1. Final destination for addictive drugs: The Nucleus Accumbens

    September 19, 2013 by admin

    Brain’s reward system causes Facebook addiction

     

    A person’s  intensity of Facebook use can be predicted by activity in the Nucleus Accumbens, a reward-related area of the brain, researchers at Freie Universitat Berlin, said.

    Alcohol, heroin, cigarettes, and other drugs cause a surge of dopamine production, which is then released onto the nucleus accumbens. The result:  Pleasure.(Reward) The ultimate result: addiction.  My understanding is that it has been determined through research that Facebook (internet) use follows this same path.

    I don’t know about you, but my first thought was:  What or where the heck is the nucleus accumbens?”

     nucleus accumbens
     

    The above diagram illustrates the “where it is”.

    And finally, “what it is” and how it works, as I interpret it (as a “professional” addict…or since I don’t get paid for being an addict, I will change my status to “proven”):   The brain won’t tell us when enough is enough.Recent breakthroughs in neurology have allowed brain scientists , to understand how chemical pleasures can and do mislead our brains.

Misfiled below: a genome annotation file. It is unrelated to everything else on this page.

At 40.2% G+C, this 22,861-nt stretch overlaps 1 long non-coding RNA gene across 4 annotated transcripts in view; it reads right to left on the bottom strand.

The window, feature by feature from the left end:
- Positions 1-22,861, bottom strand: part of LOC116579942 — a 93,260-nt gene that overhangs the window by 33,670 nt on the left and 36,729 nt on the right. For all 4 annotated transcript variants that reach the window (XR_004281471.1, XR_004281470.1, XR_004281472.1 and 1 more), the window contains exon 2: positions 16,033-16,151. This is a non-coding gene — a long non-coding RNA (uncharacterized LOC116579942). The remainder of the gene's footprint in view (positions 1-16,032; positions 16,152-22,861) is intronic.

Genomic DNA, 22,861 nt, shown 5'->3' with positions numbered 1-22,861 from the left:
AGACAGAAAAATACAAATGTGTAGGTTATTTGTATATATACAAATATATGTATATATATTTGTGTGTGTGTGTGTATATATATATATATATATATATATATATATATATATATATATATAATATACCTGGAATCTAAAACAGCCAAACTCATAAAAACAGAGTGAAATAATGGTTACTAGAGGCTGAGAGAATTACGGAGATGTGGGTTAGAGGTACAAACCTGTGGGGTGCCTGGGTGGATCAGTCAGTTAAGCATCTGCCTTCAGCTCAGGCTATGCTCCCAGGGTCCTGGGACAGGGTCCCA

Well, I would venture to say that if the research and findings are measurable enough in sufficiently large numbers of human addicts, then science can find a way to eventually correct the nucleus accumbens’ perception process.

    A pill, maybe?  And the cycle continues…

     

    The resource for this article was

    1.  The Chemical Carousel: What Science Tells Us About Beating Addiction by Dirk Hanson
    2. PTI : Berlin, Sun Sep 01 2013, 15:34 hrs
    3. Flow, by Mihaly Csikszentmihalyi

    (To bring you the facts…nothin’ but da facts)

     


  2. September 3, 2013 by admin

    Today’s thought from Hazelden is:

    A problem well stated is a problem half solved.
    –Charles F. Kettering

    Denial never really goes away, it creeps into everyone’s life. We may admit we’re powerless over alcohol and drugs but still believe it was the school’s fault that we were suspended. Denial is especially dangerous for us, because it spreads, gets out of control, and eventually takes away our most prized possession: sobriety.

    But now we have the tools we need to combat denial. Other people can help us see what we’re really doing. We can get to know ourselves better. And we can learn to change. Day by day, we grow stronger in recovery.

    Today let me recognize denial, admit what’s wrong, and begin to fix it.


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